Changing the Speaker Options in your soundcard panel


8. Slip a DVD movie into your drive. Start her up! You now need to calibrate the volume of the speakers. A good way to start is to set the overall (or master) volume to between 50 and 75 per cent, while playing around with the individual speaker volumes. The woofer volume should be kept at about 60 per cent; this is a comfortable volume that doesn't distort, and at the same time, doesn't intrude on the other sounds. Usually, the centre speaker is a bit more powerful than the other satellites, so it can be set at a slightly higher volume level than them without distortion. The centre speaker should, as a rule always be more powerful, because this is the channel that produces the vocals in a 5.1 movie.

9. Sit back on your settee, grab the popcorn (which you dropped in frustration earlier), and chill out!

Jargon Buster 
LFE: An acronym for Low Frequency Effects. The very term sub in the term subwoofer, means meaning sound below 50 Hz. A sub is typically capable of producing sound in the range of 35 Hz to 100 Hz. Some subs can go higher, though this is not really needed. A sub that can go lower than 35 Hz is good indeed, and the lower a sub can go, the more ideal it is for producing deep rumbles. Subs that go really low are also costlier.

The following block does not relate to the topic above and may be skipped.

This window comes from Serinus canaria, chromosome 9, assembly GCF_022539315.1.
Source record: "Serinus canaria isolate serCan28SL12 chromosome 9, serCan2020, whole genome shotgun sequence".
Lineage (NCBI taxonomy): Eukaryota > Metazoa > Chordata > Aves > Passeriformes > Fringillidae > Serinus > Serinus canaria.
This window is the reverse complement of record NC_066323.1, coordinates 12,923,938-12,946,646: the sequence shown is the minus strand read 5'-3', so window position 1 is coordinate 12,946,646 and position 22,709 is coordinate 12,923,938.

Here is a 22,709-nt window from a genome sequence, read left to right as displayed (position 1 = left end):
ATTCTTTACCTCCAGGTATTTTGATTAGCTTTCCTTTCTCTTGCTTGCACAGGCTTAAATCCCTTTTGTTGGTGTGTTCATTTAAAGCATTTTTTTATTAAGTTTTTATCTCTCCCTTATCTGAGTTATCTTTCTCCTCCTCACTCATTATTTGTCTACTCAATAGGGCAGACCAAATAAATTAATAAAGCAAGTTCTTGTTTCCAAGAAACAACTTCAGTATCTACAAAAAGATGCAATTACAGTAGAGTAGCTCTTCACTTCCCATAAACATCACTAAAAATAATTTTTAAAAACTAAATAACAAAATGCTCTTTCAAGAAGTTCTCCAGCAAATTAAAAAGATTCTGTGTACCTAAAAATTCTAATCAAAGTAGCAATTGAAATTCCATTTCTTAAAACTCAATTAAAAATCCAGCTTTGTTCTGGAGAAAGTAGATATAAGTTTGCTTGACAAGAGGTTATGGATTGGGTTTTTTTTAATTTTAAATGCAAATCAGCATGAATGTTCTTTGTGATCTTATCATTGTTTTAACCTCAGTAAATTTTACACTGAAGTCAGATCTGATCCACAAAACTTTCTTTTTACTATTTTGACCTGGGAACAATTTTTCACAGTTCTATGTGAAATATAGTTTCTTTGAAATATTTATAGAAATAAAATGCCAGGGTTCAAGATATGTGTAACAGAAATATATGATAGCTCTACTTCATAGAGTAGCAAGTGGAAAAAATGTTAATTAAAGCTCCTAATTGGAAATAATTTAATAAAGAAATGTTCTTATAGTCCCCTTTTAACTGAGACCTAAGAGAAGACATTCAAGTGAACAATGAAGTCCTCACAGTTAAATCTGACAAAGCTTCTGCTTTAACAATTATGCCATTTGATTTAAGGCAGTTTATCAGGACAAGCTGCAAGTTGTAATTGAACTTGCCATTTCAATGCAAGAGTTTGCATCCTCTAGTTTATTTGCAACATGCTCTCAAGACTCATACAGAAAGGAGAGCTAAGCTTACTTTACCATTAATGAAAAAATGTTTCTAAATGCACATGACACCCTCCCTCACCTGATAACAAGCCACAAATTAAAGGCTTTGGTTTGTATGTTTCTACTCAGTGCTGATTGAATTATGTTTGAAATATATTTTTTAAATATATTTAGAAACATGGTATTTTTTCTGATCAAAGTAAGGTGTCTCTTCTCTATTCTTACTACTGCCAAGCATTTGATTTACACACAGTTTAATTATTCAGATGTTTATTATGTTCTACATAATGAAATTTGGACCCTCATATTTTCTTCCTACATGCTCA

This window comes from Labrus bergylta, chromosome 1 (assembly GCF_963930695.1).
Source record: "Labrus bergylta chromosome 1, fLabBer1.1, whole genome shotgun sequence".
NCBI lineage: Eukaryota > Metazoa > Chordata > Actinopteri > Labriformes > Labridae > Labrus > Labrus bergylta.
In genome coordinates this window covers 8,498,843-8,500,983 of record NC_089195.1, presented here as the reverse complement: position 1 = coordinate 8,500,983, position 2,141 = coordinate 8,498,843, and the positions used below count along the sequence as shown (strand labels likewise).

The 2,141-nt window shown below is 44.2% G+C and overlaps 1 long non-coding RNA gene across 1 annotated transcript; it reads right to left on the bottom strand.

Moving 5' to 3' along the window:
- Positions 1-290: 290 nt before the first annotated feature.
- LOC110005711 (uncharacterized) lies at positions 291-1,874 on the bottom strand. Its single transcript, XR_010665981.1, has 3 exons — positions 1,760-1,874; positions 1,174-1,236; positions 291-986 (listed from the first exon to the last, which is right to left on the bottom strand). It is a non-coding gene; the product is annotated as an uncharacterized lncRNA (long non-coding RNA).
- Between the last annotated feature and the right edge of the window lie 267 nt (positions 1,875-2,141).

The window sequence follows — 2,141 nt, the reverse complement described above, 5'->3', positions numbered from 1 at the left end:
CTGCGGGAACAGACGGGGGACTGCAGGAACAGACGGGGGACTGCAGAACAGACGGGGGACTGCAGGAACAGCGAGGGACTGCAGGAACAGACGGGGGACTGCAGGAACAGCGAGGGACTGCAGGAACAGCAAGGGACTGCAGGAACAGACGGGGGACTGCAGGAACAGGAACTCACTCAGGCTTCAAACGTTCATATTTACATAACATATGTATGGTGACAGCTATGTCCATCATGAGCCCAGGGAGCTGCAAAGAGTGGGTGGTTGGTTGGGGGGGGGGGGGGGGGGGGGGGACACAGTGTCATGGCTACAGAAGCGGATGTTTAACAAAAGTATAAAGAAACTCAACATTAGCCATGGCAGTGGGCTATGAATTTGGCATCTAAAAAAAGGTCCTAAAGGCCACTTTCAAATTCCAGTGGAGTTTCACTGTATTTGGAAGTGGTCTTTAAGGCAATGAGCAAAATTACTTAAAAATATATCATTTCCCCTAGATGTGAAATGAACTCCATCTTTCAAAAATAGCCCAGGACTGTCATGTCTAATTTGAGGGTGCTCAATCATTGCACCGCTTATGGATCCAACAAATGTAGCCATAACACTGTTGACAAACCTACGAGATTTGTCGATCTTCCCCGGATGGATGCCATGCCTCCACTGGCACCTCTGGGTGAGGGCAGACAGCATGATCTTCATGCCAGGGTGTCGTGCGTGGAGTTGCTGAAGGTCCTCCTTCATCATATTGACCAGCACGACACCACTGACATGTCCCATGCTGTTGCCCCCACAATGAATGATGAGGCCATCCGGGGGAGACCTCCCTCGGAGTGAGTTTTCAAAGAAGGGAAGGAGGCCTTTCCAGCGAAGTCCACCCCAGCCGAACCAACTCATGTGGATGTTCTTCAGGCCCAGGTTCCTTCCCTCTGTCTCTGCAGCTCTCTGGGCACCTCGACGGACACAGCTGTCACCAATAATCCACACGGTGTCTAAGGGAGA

Drivers: The driver is what produces the sound from your speakers. It consists of the enclosure (typically metal), a permanent magnet, and the diaphragm (often of paper). Speaker drivers are of three types, distinguished largely on the frequency spectrum they are built to reproduce. Tweeters are the smallest of the speaker drivers and can produce the highest-frequency sounds, like the tinkling of breaking glass. A good-quality tweeter can reproduce sounds up to 25,000 Hz. Squawkers are the mid-range drivers. They are typically 3- to 5-inch drivers with the ability to produce a wide spectrum of sound between the sub and the tweeters.

The subwoofer is the low-frequency sound producer, and is responsible for all the thuds and thumps. They are capable of playing sounds below 150 Hz. A sub also has the biggest driver, sizes range from 6.5 inches to 12 inches in diameter.

SNR: The Signal to Noise Ratio is a very important consideration for audiophiles and the discerning user. Very simply put, every sound channel carries, along with the actual audio content, a certain amount of signal interference or stray noise. This causes distortion in sound, and it is particularly noticeable at higher volumes, mainly because of the unit design imperfections. SNR is measured as a ratio. A typical good value for a speaker is 85 dB, with some higher end 5.1 sets having an SNR as high as 110dB. Speakers with an SNR of below 65 dB should be avoided at all costs!